The Israeli Journal of Aquaculture - Bamidgeh 55(4), 2003
The 7th Annual Dan Popper Symposium


SOIL NITRIFYING ENRICHMENTS AS BIOFILTER STARTERS IN
INTENSIVE RECIRCULATING SALINE WATER AQUACULTURE


Amit Gross 1*, Anna Nemirovsky 1, Dina Zilberg 2, Anna Khaimov 1, Asher Brenner 3, Eviatar Snir 4, Zeev Ronen 1 and Ali Nejidat 1

1 Department of Environmental Hydrology and Microbiology, Jacob Blaustein Institute for Desert Research, Ben Gurion University of the Negev, 84990 Israel

2 Department of Dry Land Biotechnologies, Jacob Blaustein Institute for Desert Research, Ben Gurion University of the Negev, 84990 Israel

3 Department of Environmental Engineering, Ben Gurion University of the Negev, 84990 Israel

4 Negev Shrimps Ltd.(Matan), D.N.Haluza, Ramat Negev, 85515 Israel


Abstract

Intensive recirculating aquaculture relies on biofilters to maintain satisfactory water quality in the ponds. Without a start-up, establishment of new biofilters in aquaculture ponds requires a long time, causing significant losses and environmental harm from the discharge of nitrogen-rich effluents. A laboratory scale setup (7 l aquaria stocked with shrimp and fish) demonstrated that an external start-up nitrifying enrichment culture performed similarly to the natural bacterial population of an established pond biofilter, and better than similar biofilters without the start-up culture (control). The ammonia concentration in the control treatment increased daily and reached 18 mg/l during a 14-day experiment whereas in the treated aquaria it averaged less than 2 mg/l.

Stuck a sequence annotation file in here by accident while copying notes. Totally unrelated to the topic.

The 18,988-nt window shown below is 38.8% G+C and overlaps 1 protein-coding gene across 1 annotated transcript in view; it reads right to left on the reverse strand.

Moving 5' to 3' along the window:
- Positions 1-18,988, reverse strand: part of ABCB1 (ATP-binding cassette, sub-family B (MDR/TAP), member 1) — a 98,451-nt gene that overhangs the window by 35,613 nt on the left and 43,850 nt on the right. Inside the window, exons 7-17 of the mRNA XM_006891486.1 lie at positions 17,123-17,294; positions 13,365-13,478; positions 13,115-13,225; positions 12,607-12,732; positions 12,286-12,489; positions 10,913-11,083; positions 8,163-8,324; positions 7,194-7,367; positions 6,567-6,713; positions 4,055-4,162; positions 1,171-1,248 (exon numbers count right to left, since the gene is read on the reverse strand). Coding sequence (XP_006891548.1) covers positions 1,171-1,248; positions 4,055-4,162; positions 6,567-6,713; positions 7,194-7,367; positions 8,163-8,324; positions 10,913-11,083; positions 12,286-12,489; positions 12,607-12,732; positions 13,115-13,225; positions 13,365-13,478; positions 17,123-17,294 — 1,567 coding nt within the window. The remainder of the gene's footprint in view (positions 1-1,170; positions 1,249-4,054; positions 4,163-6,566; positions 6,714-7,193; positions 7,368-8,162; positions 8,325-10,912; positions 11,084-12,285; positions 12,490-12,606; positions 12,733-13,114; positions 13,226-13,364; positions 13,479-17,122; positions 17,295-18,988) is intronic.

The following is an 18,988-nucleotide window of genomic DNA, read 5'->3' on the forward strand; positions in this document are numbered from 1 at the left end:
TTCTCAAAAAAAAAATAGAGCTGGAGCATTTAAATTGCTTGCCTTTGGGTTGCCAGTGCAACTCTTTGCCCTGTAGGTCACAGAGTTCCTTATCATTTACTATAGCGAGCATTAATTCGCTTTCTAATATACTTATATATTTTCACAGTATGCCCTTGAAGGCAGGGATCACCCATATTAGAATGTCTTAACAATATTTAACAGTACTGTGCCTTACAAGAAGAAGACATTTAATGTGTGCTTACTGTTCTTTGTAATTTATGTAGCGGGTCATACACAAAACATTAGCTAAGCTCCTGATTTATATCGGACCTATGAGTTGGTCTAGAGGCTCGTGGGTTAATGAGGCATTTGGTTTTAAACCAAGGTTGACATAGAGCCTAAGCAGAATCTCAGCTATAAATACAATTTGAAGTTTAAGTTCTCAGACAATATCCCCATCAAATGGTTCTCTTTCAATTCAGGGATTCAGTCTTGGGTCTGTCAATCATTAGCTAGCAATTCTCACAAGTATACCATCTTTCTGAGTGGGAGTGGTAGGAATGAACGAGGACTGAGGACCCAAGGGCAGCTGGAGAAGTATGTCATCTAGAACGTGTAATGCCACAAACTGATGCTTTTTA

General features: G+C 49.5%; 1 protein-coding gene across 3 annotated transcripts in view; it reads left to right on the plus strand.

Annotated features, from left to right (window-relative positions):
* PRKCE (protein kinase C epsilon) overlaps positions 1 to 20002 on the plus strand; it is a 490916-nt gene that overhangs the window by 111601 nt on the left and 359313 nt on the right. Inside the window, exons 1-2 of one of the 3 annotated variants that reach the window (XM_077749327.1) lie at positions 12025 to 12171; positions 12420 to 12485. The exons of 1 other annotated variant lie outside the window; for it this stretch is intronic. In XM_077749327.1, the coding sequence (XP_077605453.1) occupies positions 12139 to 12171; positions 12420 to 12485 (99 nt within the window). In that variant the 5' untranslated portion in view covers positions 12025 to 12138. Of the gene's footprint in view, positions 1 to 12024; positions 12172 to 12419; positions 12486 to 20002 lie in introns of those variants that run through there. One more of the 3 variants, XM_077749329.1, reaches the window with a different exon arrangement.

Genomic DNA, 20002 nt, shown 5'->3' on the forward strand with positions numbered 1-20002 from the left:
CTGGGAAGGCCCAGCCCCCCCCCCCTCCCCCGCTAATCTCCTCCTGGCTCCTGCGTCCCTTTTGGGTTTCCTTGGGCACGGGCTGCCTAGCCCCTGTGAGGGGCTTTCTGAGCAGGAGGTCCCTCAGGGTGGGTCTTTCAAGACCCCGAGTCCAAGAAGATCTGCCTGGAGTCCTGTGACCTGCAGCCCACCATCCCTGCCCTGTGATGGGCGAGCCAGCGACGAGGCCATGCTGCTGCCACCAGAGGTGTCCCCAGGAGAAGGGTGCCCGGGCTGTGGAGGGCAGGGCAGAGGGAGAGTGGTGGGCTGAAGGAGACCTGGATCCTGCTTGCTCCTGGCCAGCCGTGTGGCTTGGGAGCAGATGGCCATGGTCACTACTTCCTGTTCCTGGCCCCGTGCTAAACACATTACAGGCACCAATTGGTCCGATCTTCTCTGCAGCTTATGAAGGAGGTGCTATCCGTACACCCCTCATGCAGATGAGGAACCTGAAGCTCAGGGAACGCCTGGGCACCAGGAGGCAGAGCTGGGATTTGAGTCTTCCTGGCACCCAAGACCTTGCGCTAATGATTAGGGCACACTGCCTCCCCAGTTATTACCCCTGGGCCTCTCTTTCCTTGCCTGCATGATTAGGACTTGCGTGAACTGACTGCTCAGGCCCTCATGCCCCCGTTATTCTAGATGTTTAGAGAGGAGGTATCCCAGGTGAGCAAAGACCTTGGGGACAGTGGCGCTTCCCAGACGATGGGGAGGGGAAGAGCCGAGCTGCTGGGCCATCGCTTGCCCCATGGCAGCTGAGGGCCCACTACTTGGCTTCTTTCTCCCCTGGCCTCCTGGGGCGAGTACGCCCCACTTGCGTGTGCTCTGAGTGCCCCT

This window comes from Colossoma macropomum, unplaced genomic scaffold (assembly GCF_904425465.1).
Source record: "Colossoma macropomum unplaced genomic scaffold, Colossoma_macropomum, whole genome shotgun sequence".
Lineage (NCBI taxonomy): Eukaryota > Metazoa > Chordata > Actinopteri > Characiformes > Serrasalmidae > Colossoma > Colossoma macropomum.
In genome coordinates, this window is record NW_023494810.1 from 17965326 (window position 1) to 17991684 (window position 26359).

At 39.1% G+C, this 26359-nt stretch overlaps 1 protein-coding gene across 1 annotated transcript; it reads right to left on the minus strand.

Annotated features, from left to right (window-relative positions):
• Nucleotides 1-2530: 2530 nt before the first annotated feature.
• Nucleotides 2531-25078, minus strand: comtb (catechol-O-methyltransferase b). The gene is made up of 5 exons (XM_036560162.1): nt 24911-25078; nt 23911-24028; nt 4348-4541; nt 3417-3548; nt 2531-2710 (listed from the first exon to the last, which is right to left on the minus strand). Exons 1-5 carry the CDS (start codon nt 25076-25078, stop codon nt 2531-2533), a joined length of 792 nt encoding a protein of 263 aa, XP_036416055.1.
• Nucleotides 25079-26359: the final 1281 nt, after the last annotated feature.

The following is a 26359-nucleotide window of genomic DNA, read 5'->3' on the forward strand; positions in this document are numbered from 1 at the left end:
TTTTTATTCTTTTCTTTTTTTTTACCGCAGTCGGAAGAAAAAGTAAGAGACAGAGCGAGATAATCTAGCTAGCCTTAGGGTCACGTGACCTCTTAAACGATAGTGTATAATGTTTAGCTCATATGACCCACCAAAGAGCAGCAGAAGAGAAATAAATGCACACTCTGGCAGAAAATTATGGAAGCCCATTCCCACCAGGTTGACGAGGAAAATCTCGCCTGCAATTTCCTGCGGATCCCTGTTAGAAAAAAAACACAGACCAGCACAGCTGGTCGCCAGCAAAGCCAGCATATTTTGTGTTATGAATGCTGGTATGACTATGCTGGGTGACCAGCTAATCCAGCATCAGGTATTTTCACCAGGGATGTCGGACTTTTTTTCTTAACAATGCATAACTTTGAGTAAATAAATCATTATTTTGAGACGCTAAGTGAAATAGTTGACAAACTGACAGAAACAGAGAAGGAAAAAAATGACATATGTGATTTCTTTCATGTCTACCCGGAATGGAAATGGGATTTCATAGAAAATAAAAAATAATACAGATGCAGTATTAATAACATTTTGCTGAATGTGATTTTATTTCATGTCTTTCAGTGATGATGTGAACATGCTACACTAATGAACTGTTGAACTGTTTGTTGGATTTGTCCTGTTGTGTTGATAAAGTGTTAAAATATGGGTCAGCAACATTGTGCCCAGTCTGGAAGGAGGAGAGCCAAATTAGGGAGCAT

Fish growth and survival were similar in the established pond and the start-up treatments (average growth 0.45 g/14 days; 95% survival) and significantly higher than in the control (average growth 0.0 g/14 days; 80% survival). The source of the enrichment cultures was soil samples collected from the region where the farm is located. This approach may lead to the development of bacterial amendments (probiotic products) that can be used as start-up cultures for new operations or damaged filters, and potentially enhance nitrification in established filters. Since the cultures are collected from soil, it is unlikely that they will be contaminated with agents that cause diseases in fish. This will improve water quality and, consequently, aquatic animal production.

*email: agross@bgumail.bgu.ac.il

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